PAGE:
Do consumers have an interest in knowing more
about the food they prepare at home? Does
their knowledge of how their food was raised have any correlation to their perceptions
of the product? When it comes to beef, to
Northeast regional consumers, several studies and consumer trackers show that it
The 2015 Local Food Marketing Practices Survey, conducted by the National Agriculture Statistics Service, shows the Northeast region has the highest number of farms selling food directly to consumers, and beef is the number one food commodity sold directly from the farm through all channels of distribution within the region.
The National Cattlemen’s Beef Association
(NCBA), a contractor to the Beef Checkoff, found in the Consumer Beef Tracker (October,
2019 - December, 2019 data) that 71 percent of consumers say they consider how their
food is grown and raised when making an at-home meal decision.
Furthermore, the Northeast Beef Promotion
Initiative, a contractor to the Beef Checkoff, invested in a regional heavy up
of the quarterly Consumer Beef Tracker in 2018, conducted by NCBA. The study revealed that knowledge on how
cattle are raised is lower in the Northeast, which correlates to lower positive
perceptions of beef production. Findings show that 45% of Northeast consumers
state they are unknowledgeable about beef production, compared to only 36% of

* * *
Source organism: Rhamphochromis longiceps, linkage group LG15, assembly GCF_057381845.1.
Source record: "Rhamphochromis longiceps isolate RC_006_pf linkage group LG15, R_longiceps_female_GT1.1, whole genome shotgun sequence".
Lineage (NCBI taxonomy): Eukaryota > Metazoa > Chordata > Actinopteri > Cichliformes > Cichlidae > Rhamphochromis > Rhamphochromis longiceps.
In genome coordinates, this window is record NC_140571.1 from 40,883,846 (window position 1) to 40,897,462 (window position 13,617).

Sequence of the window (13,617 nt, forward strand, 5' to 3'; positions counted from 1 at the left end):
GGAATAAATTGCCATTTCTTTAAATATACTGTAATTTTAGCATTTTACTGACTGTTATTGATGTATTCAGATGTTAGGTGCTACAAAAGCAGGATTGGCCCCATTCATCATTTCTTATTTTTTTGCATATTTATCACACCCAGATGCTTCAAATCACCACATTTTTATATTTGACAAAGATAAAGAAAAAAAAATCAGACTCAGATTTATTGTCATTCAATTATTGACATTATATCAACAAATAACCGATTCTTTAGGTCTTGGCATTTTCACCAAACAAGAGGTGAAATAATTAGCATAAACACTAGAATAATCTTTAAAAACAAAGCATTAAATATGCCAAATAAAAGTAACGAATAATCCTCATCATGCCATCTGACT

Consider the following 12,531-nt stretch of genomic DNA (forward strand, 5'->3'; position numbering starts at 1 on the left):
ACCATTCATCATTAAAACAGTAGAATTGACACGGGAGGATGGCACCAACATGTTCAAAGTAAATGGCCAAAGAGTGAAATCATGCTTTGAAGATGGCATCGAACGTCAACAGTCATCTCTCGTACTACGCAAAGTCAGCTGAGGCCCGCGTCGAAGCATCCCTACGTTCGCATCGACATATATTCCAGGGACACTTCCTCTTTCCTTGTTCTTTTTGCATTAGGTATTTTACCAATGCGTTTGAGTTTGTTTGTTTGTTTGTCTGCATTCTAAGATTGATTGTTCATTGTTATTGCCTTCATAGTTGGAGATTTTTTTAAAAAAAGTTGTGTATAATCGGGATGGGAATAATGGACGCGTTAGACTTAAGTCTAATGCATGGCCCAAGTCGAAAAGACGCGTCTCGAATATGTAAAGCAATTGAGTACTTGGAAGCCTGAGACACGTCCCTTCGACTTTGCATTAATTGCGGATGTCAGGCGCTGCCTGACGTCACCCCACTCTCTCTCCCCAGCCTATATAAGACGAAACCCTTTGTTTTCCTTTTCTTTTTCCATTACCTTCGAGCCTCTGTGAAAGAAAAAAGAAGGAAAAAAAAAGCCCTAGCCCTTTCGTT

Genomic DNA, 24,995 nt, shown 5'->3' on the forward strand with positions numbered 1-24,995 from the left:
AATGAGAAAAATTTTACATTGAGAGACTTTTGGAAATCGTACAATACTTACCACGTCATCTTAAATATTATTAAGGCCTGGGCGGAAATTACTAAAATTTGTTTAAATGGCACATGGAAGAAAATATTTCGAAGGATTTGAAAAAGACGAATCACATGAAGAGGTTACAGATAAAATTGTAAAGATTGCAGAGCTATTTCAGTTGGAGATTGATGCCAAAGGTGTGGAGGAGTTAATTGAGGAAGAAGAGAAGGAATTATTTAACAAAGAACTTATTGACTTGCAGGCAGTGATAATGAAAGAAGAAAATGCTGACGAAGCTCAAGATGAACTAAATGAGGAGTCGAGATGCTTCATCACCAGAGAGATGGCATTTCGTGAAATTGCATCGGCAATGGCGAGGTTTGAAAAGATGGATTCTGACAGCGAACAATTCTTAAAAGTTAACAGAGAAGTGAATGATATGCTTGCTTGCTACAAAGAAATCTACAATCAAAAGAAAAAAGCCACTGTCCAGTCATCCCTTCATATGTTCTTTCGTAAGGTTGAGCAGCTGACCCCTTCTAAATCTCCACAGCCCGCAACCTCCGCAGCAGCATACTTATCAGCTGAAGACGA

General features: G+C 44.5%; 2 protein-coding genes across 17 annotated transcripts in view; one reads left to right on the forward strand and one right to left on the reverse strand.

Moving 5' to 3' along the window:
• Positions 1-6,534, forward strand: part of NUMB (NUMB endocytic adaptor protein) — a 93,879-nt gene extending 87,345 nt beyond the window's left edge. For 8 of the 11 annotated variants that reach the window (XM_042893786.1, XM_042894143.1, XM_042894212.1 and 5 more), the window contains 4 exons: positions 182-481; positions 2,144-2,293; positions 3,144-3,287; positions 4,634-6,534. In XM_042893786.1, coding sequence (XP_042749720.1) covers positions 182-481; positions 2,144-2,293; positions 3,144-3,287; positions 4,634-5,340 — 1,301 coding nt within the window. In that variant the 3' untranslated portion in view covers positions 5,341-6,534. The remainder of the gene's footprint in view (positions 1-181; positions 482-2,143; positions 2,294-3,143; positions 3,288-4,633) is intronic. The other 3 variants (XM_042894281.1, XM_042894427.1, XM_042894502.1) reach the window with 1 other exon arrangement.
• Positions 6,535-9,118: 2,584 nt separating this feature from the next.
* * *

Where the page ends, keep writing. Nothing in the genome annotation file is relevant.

total U.S. consumers claiming they are unknowledgeable about beef production.
What ends up on the plate, or in the literal
or virtual shopping cart, is certainly influenced by production knowledge.
New to the directory in 2020, is an interactive pinned map that makes searching for farms or markets easier for the consumer.
Western Pennsylvania Beef Producer, Joann Logan of Logan Family Farms LLC., shares,
The Northeast Beef Directory has been live
for nearly three years and includes robust educational resources that inform
consumers about their options for choosing beef. These sub-pages include many
popular shopper resources funded by the national Beef Checkoff, such as a ‘Beef
Choices’ infographic, a ‘Beef Breakdown, Explained’ fact sheet and links to the
recently renovated Beef it’s What’s for Dinner website. Thanks to this additional information, consumers
will discover that, regardless of their final decision, their beef choices are wholesome,
nutritious and delicious.
Any beef producer or butcher shop located in
the Northeast region selling beef directly to the public is encouraged to be a
part of the directory by filling out the Producer Submission Form.
The Beef Checkoff Program was established as part of the 1985 Farm Bill. The checkoff assesses $1 per head on the sale of live domestic and imported cattle, in addition to a comparable assessment on imported beef and beef products. States may retain up to 50 cents on the dollar and forward the other 50 cents per head to the Cattlemen's Beef Promotion and Research Board, which administers the national checkoff program, subject to USDA approval. Internal links within this document are funded and maintained by the Beef Checkoff. All other outgoing links are to websites maintained by third parties.